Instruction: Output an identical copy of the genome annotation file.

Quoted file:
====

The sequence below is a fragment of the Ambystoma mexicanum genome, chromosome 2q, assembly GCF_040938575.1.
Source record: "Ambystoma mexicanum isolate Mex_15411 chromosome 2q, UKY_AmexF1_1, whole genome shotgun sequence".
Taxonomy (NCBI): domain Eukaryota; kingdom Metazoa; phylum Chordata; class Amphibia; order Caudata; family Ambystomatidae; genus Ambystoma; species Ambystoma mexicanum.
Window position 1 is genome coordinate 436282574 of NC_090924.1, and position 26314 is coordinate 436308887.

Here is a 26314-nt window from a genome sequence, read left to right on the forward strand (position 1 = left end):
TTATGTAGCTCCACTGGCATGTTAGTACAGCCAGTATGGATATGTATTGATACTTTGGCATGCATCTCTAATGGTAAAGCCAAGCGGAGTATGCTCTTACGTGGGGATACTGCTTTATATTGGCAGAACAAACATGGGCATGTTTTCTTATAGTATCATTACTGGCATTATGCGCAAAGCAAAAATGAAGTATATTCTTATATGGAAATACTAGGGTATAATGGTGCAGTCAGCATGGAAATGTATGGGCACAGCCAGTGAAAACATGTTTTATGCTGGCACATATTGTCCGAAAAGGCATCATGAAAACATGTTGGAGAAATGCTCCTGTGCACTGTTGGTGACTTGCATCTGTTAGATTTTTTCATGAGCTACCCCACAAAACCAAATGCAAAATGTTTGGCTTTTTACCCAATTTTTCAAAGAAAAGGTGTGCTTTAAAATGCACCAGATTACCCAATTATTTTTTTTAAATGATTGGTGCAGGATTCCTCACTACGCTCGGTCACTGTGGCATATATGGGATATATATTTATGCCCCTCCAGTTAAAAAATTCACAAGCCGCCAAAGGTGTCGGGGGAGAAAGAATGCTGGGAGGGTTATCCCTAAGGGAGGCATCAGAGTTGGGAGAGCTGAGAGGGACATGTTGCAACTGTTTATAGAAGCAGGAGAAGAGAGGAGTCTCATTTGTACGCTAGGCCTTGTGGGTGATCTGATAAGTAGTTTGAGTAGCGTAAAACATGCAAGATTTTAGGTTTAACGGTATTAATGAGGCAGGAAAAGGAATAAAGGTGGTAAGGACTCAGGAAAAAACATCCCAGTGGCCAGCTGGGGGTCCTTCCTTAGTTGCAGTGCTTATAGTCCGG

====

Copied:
The sequence below is a fragment of the Ambystoma mexicanum genome, chromosome 2q, assembly GCF_040938575.1.
Source record: "Ambystoma mexicanum isolate Mex_15411 chromosome 2q, UKY_AmexF1_1, whole genome shotgun sequence".
Taxonomy (NCBI): domain Eukaryota; kingdom Metazoa; phylum Chordata; class Amphibia; order Caudata; family Ambystomatidae; genus Ambystoma; species Ambystoma mexicanum.
Window position 1 is genome coordinate 436282574 of NC_090924.1, and position 26314 is coordinate 436308887.

Here is a 26314-nt window from a genome sequence, read left to right on the forward strand (position 1 = left end):
TTATGTAGCTCCACTGGCATGTTAGTACAGCCAGTATGGATATGTATTGATACTTTGGCATGCATCTCTAATGGTAAAGCCAAGCGGAGTATGCTCTTACGTGGGGATACTGCTTTATATTGGCAGAACAAACATGGGCATGTTTTCTTATAGTATCATTACTGGCATTATGCGCAAAGCAAAAATGAAGTATATTCTTATATGGAAATACTAGGGTATAATGGTGCAGTCAGCATGGAAATGTATGGGCACAGCCAGTGAAAACATGTTTTATGCTGGCACATATTGTCCGAAAAGGCATCATGAAAACATGTTGGAGAAATGCTCCTGTGCACTGTTGGTGACTTGCATCTGTTAGATTTTTTCATGAGCTACCCCACAAAACCAAATGCAAAATGTTTGGCTTTTTACCCAATTTTTCAAAGAAAAGGTGTGCTTTAAAATGCACCAGATTACCCAATTATTTTTTTTAAATGATTGGTGCAGGATTCCTCACTACGCTCGGTCACTGTGGCATATATGGGATATATATTTATGCCCCTCCAGTTAAAAAATTCACAAGCCGCCAAAGGTGTCGGGGGAGAAAGAATGCTGGGAGGGTTATCCCTAAGGGAGGCATCAGAGTTGGGAGAGCTGAGAGGGACATGTTGCAACTGTTTATAGAAGCAGGAGAAGAGAGGAGTCTCATTTGTACGCTAGGCCTTGTGGGTGATCTGATAAGTAGTTTGAGTAGCGTAAAACATGCAAGATTTTAGGTTTAACGGTATTAATGAGGCAGGAAAAGGAATAAAGGTGGTAAGGACTCAGGAAAAAACATCCCAGTGGCCAGCTGGGGGTCCTTCCTTAGTTGCAGTGCTTATAGTCCGG